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MailTribune.com
  • Downtown parking is not a walk in the park

    City funds survey to find residents' concerns about access to local businesses
  • ASHLAND — A new survey has found that 39 percent of respondents are deterred from going downtown because of a lack of parking and half of business owners believe inadequate parking has a negative effect on their shops during the peak tourist season.
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  • ASHLAND — A new survey has found that 39 percent of respondents are deterred from going downtown because of a lack of parking and half of business owners believe inadequate parking has a negative effect on their shops during the peak tourist season.
    The survey found 71 percent of businesses had fielded complaints from customers about parking.
    The survey was distributed through the Ashland Chamber of Commerce and posted on the city's website from Jan. 31 through Feb. 13. It yielded 761 responses.
    The city recently released results from the survey, which was done by the University of Oregon's Community Planning Workshop as part of a larger downtown parking and circulation study.
    Some people reported they avoid the downtown during the tourist season, but 86 percent reported they still go there frequently — ranging from twice a week to once a day or more.
    Respondents left numerous anonymous comments about downtown parking for the survey.
    "Customers complain on a daily basis about the lack of parking," one businessperson said.
    Others said customers complain two-hour timed parking spots don't allow enough time to do multiple activities downtown, such as seeing a movie and eating lunch.
    To encourage vehicle turnover and access to businesses, the city posts two- to four-hour time limits on most downtown parking spaces.
    Business owners noted that elderly people and customers carrying heavy packages had trouble when they had to park far away.
    Many people, including downtown workers, fan out to residential neighborhoods to park. Curbside spaces in the neighborhoods don't have time limits.
    However, 18 percent of downtown workers said they park in the time-limited spaces downtown and move their cars throughout the day.
    In years past, downtown workers and business owners could be ticketed for parking downtown, but the city lifted the parking ban after business owners said they would educate their workers about the importance of leaving spaces open for customers.
    The city estimates each parking space generates at least $30,000 each year in retail sales.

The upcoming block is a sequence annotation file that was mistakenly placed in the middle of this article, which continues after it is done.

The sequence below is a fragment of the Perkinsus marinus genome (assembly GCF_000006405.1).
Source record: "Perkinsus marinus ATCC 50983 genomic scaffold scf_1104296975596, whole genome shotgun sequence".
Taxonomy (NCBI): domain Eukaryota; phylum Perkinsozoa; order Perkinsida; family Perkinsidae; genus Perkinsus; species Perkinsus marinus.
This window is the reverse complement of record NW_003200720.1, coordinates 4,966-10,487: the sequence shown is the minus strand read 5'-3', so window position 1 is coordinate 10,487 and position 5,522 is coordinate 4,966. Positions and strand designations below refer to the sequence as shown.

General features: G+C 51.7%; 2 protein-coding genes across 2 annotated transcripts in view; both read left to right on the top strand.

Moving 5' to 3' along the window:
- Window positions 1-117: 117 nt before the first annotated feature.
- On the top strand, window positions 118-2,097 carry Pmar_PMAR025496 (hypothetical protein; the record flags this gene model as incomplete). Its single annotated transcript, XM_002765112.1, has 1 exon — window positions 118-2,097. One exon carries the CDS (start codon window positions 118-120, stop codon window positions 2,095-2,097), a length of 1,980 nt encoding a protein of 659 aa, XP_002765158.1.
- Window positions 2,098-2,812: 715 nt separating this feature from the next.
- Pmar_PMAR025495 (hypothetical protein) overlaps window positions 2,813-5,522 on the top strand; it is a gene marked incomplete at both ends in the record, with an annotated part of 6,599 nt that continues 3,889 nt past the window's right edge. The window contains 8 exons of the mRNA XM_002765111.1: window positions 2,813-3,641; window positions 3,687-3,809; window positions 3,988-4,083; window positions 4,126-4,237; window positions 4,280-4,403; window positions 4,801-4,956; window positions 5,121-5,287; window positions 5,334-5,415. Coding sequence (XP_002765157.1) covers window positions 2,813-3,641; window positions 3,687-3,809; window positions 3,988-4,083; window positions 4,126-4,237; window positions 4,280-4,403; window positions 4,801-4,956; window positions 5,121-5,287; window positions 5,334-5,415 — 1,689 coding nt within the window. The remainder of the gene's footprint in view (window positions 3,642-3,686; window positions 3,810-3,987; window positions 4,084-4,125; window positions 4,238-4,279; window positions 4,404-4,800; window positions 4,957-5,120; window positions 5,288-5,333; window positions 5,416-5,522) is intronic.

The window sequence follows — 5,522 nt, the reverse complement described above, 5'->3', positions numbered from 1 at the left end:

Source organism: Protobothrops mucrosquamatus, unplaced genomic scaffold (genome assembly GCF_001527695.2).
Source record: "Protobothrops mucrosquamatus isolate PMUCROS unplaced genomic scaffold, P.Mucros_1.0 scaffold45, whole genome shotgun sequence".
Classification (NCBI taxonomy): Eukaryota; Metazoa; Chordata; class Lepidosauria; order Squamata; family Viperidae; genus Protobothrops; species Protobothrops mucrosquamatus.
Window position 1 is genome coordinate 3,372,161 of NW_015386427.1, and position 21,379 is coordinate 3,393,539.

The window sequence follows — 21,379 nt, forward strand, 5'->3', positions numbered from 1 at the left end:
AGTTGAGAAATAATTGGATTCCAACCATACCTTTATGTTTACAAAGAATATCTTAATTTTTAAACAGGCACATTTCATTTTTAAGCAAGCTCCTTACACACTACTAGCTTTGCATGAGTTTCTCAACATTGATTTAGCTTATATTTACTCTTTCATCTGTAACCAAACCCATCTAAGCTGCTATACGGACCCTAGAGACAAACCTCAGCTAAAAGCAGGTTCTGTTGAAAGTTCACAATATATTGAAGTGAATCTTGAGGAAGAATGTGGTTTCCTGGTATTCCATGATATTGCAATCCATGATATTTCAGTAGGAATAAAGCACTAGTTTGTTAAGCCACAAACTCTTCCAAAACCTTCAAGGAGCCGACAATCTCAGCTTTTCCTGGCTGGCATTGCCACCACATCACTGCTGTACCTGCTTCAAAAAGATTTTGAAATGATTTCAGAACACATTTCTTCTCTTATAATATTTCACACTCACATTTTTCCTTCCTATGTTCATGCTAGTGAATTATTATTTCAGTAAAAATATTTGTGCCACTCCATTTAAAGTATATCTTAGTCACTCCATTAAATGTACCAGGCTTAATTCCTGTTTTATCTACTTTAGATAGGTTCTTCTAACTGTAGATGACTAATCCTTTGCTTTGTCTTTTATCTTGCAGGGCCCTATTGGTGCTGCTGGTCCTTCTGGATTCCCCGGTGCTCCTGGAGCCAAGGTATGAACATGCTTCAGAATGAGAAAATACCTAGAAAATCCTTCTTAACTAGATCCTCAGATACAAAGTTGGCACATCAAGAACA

At 58 percent, more than half of business owners said they encouraged their employees to use a method other than driving to get to work. Providing storage for bicycles was the most common step employers took to encourage alternative transportation.
    Some respondents said the downtown parking situation has worsened since a large piece of undeveloped land on Lithia Way was fenced off in 2013 for the construction of the Plaza West business and condominium building.
    Residents and tourists had grown used to parking on the land during the years that the property sat empty. The land had room for more than 70 parking spaces.
    Others said parking is not a serious problem and adding parking would be a blight on the downtown. They said valuable space should be used for buildings, not parking lots or garages.
    City Finance Director Lee Tuneberg said the paid Hargadine Street parking garage usually fills up Tuesdays through Sundays during the Oregon Shakespeare Festival season. OSF plays don't run on Mondays.
    "You might not find a spot if you don't come early in the morning," Tuneberg said.
    The garage stays busy through the afternoon and evening, when plays are running at OSF and the nearby Oregon Cabaret Theatre, Tuneberg said.
    Parking spots in the garage are usually available from mid-November through mid-February, when the festival is dark, he said.
    While Ashland has tried to promote walking, biking and bus use, 92 percent of respondents said they usually drive downtown.
    Only 11 percent said pedestrian facilities needed to be improved, but 57 percent said bike facilities needed improvement.
    Most people — 58 percent — said they didn't bicycle to access the downtown. Among reasons for not cycling, respondents said they didn't know how, didn't own a bike, didn't want to navigate steep hills to get to and from downtown, preferred to walk, thought it was too dangerous, lived too far away to commute or didn't have safe places to park or store their bicycles.
    Many said they had to risk getting ticketed for locking their bikes to posts or trees because there aren't enough bike racks.
    The Ashland Downtown Parking Management and Circulation Ad Hoc Advisory Committee will use the results of the survey as it studies parking, truck delivery and alternative transportation issues downtown.
    The committee formed in November and was tasked with advising the Ashland City Council on those issues.
    Staff reporter Vickie Aldous can be reached at 541-776-4486 or valdous@mailtribune.com. Follow her at www.twitter.com/VickieAldous.
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